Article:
Little Jimmy Smith joined the Marine Corps at age 19, and he was full of excitement.
Imagine his surprise when he arrived at boot camp to find not people doing pushups, crawling through mud or stripping and reassembling rifles but instead, a large and well-lit room full of computers.
“It’s the new way of training Marines!”, barked the virtual Drill Sergeant avatar on Jimmy’s screen. “We do everything online now!” he screamed. So Jimmy turned the volume down.
After six grueling weeks of online scenarios and tests, Jimmy got his first service-related injury. During a particularly tough Pentagon policy questionnaire, he pulled a muscle in his mouse-clicking finger. Recovering bravely, and even as many of his classmates dropped out or were dismissed, at thirteen weeks he finally sat for the big online test, scored a whopping 94 percent, and graduated. “Congratulations, son!”, said the class leader, handing Jimmy his rifle. “You’re a Marine!”
Okay, so you’re laughing. You know perfectly well that the U.S. Marine Corps may use computers, but that they’d never train Marines solely online. Neither would the other services, or the police, or a school for heart surgeons. And yet, there are people out there seriously arguing that all the training for your own job can be done online, and that you don’t need to attend face-to-face training or programs with travel and a residential requirement any more.
Are you less important than a soldier? A police officer? Even a doctor? Is your job so inconsequential that the things Jimmy would miss by never training hands-on don’t matter for you at all? You may not be stripping and reassembling a rifle or re-plumbing a heart, but how about leadership? What about handling tough situations? Finding good team strategies? Coping with noise and distractions and people demanding attention? Handling the unpredictable and unexpected? Handling angry customers? Surviving or running a performance review? Dealing with stress?
Mike Tyson, who should know, once said “Everyone has a plan until they get punched in the face.” That’s why online training simply doesn’t work when ACTION is the needed result. Where intellectual UNDERSTANDING is all that’s needed, online has the potential to work if done well, and you can deliver that kind of training much more cheaply than you used to.
But don’t kid yourself that online training can suffice by itself for handling real-world face-to-face challenges. Human beings are not avatars, nor are they disembodied minds who handle everything with cool intellect in the calm of the classroom. Rather, managers and organizations that don’t have much faith in training to begin with are attracted to entirely-online solutions because it allows them to check the box – “Trained the team” – on their training plan for a lot less money, and since it never worked anyway, what’s the difference?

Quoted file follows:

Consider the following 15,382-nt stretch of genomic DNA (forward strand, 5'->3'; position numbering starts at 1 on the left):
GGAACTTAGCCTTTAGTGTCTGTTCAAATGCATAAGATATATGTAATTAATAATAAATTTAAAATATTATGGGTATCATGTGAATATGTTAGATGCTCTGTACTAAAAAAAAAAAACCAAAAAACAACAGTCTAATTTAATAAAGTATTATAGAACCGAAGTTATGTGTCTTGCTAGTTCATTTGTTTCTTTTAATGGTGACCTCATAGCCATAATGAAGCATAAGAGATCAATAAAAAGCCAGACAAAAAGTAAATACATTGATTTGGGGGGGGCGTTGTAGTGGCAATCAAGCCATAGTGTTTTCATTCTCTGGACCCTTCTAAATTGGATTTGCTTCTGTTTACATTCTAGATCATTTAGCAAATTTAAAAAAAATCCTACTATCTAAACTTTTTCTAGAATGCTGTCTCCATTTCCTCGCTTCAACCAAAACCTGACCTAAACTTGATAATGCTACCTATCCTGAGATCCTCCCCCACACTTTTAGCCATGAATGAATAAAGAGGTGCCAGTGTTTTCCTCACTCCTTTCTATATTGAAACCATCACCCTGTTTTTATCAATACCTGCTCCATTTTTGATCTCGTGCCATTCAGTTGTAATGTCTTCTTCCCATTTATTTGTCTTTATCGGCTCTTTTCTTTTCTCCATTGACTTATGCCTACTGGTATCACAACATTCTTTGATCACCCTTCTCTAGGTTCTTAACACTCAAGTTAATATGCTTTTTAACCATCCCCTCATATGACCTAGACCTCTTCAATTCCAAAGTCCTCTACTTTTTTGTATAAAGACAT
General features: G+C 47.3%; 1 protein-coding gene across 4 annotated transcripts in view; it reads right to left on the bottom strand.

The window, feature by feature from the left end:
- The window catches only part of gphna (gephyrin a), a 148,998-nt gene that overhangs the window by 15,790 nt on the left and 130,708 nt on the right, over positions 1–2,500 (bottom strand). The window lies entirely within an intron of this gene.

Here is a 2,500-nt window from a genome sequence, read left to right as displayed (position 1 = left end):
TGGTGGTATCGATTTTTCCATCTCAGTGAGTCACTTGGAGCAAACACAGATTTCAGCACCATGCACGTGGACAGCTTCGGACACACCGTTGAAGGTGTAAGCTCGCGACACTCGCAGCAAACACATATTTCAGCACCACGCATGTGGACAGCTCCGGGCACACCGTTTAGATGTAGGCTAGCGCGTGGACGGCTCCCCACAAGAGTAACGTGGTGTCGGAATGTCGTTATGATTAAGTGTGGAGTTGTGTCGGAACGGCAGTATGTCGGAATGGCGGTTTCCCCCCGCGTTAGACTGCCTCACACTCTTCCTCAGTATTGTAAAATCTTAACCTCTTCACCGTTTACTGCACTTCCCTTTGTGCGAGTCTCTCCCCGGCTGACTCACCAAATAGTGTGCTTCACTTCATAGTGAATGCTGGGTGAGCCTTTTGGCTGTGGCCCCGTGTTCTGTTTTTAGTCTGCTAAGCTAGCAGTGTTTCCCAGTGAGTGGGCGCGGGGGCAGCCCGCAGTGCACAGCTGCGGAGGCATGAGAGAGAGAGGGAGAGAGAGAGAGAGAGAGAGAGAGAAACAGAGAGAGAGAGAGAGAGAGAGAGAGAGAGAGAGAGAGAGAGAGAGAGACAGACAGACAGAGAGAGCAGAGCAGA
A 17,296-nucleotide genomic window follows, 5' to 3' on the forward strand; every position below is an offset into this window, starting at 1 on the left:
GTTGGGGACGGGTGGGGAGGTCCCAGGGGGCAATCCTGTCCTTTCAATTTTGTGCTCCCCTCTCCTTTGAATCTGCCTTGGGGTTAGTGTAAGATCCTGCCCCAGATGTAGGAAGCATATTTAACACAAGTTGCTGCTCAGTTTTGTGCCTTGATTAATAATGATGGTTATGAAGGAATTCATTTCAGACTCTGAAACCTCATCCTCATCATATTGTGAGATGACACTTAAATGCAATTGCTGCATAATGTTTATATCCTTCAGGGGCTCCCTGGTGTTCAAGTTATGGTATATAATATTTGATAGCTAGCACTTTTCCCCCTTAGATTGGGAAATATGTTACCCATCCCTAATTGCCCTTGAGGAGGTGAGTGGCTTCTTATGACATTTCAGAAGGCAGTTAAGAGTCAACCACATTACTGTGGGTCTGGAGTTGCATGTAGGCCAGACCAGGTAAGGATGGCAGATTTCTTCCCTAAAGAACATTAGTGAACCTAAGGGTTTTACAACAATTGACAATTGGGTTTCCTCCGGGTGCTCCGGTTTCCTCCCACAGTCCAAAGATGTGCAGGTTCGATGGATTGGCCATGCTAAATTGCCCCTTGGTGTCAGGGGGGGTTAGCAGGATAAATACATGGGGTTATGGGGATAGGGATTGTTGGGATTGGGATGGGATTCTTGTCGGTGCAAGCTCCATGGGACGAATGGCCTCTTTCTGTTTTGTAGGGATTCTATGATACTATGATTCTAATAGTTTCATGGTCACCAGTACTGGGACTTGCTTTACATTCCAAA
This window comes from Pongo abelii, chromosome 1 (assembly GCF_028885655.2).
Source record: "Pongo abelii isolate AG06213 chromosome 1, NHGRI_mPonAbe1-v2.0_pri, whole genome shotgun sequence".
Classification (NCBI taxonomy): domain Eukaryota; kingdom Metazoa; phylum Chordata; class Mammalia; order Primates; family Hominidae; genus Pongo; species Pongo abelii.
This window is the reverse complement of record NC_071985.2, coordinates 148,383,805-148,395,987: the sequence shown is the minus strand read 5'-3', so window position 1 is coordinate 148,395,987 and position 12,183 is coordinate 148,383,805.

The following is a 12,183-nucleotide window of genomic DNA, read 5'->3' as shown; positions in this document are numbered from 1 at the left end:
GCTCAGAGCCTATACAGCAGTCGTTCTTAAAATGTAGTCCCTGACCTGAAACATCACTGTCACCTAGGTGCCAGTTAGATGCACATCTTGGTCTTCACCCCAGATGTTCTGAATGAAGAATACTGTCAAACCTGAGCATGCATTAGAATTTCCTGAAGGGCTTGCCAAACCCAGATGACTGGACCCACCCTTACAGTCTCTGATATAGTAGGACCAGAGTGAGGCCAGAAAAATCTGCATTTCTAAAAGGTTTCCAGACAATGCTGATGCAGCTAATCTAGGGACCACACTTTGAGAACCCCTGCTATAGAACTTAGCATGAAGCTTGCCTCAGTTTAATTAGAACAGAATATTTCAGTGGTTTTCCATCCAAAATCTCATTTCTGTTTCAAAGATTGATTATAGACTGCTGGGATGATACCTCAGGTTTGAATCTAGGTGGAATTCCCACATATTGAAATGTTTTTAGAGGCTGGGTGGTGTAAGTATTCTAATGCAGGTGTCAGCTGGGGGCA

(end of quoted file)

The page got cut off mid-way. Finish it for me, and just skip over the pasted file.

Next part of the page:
The commonest published argument for all-online training has to do with the didactic imperative, but that’s a red herring. The real driver for online training in organizations is that it saves on travel and absences and is very, very cheap. It’s all about the money, honey.
And incidentally, elites will always train face-to-face. Online or not, the corporate board, the top managers, the high-flyers, the selected few are not going to give up their leadership retreats anytime soon. It’s just the rest of you for whom all-online training is good enough. We’re in the process of creating a new class barrier between the opportunity-rich and the opportunity-poor.
Smart people know that the dynamics of a group are simply too complicated to predict in a linear, pre-programmed way. Humans are living organisms, and in any group there are a thousand variables going in all directions all at the same time, complicated by emotions, reactions, the vital role of all senses in the way we really think, feel and act, memory that only works when the emotional context and the situation are both similar to the real-world physical environment, thinking that’s intimately connected to and inseparable from the physical world and our physical being, and above all the reality that we are whole humans who only the least-informed, most out-of-touch and most arrogant would think for a moment can be accurately programmed and mapped out in full detail on a computer screen.
Think I’m overstating it? Okay. Next time you need some Marines to protect you at a U.S. embassy, a few police to save you from being mugged, or a quadruple bypass done on your heart, pick the folks whose training was all done in front of a computer screen.
Online training is great, but that doesn’t make it the answer to everything – any more than the invention of cars ended the joys of walking. The right balance is to use online training for what it does best, and hands-on training for what that does best. The history of innovation is that mature organizations seek balance, while immature organizations lose their heads over the latest bright shiny thing. Anybody remember flared pants, VHS videos and Beanie Babies?
What it really comes down to is whether or not your organization values you, and whether senior managers believe that real training can cause behavioral change. If the answer to either question is “no”, then that’s the place where the pendulum will swing completely off the scale and online training will be seen as the answer to everything.
And that might also be the time for you to start looking for another job.